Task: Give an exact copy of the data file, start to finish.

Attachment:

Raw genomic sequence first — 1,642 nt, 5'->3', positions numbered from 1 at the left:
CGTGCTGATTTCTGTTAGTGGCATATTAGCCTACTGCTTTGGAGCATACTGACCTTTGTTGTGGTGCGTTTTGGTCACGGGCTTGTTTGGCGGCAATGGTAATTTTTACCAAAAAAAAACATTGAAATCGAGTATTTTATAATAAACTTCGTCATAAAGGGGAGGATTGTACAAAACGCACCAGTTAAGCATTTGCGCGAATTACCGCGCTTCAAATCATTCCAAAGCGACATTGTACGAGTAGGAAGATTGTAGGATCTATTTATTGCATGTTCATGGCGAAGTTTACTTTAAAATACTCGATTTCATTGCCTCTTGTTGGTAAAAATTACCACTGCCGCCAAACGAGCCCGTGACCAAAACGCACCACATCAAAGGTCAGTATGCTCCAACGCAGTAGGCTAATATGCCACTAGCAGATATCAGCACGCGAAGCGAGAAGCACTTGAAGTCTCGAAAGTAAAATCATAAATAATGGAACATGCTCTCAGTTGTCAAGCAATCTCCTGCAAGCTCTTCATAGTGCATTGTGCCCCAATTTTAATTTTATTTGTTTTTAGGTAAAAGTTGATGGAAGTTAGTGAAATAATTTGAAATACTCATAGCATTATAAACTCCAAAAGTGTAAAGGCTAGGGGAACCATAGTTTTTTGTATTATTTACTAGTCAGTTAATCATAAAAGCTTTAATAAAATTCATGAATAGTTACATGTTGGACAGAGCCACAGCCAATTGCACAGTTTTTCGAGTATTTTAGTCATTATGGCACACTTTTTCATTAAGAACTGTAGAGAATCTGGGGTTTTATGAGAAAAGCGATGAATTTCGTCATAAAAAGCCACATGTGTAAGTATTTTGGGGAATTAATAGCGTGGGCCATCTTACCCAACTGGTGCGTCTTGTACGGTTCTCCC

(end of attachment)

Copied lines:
Raw genomic sequence first — 1,642 nt, 5'->3', positions numbered from 1 at the left:
CGTGCTGATTTCTGTTAGTGGCATATTAGCCTACTGCTTTGGAGCATACTGACCTTTGTTGTGGTGCGTTTTGGTCACGGGCTTGTTTGGCGGCAATGGTAATTTTTACCAAAAAAAAACATTGAAATCGAGTATTTTATAATAAACTTCGTCATAAAGGGGAGGATTGTACAAAACGCACCAGTTAAGCATTTGCGCGAATTACCGCGCTTCAAATCATTCCAAAGCGACATTGTACGAGTAGGAAGATTGTAGGATCTATTTATTGCATGTTCATGGCGAAGTTTACTTTAAAATACTCGATTTCATTGCCTCTTGTTGGTAAAAATTACCACTGCCGCCAAACGAGCCCGTGACCAAAACGCACCACATCAAAGGTCAGTATGCTCCAACGCAGTAGGCTAATATGCCACTAGCAGATATCAGCACGCGAAGCGAGAAGCACTTGAAGTCTCGAAAGTAAAATCATAAATAATGGAACATGCTCTCAGTTGTCAAGCAATCTCCTGCAAGCTCTTCATAGTGCATTGTGCCCCAATTTTAATTTTATTTGTTTTTAGGTAAAAGTTGATGGAAGTTAGTGAAATAATTTGAAATACTCATAGCATTATAAACTCCAAAAGTGTAAAGGCTAGGGGAACCATAGTTTTTTGTATTATTTACTAGTCAGTTAATCATAAAAGCTTTAATAAAATTCATGAATAGTTACATGTTGGACAGAGCCACAGCCAATTGCACAGTTTTTCGAGTATTTTAGTCATTATGGCACACTTTTTCATTAAGAACTGTAGAGAATCTGGGGTTTTATGAGAAAAGCGATGAATTTCGTCATAAAAAGCCACATGTGTAAGTATTTTGGGGAATTAATAGCGTGGGCCATCTTACCCAACTGGTGCGTCTTGTACGGTTCTCCC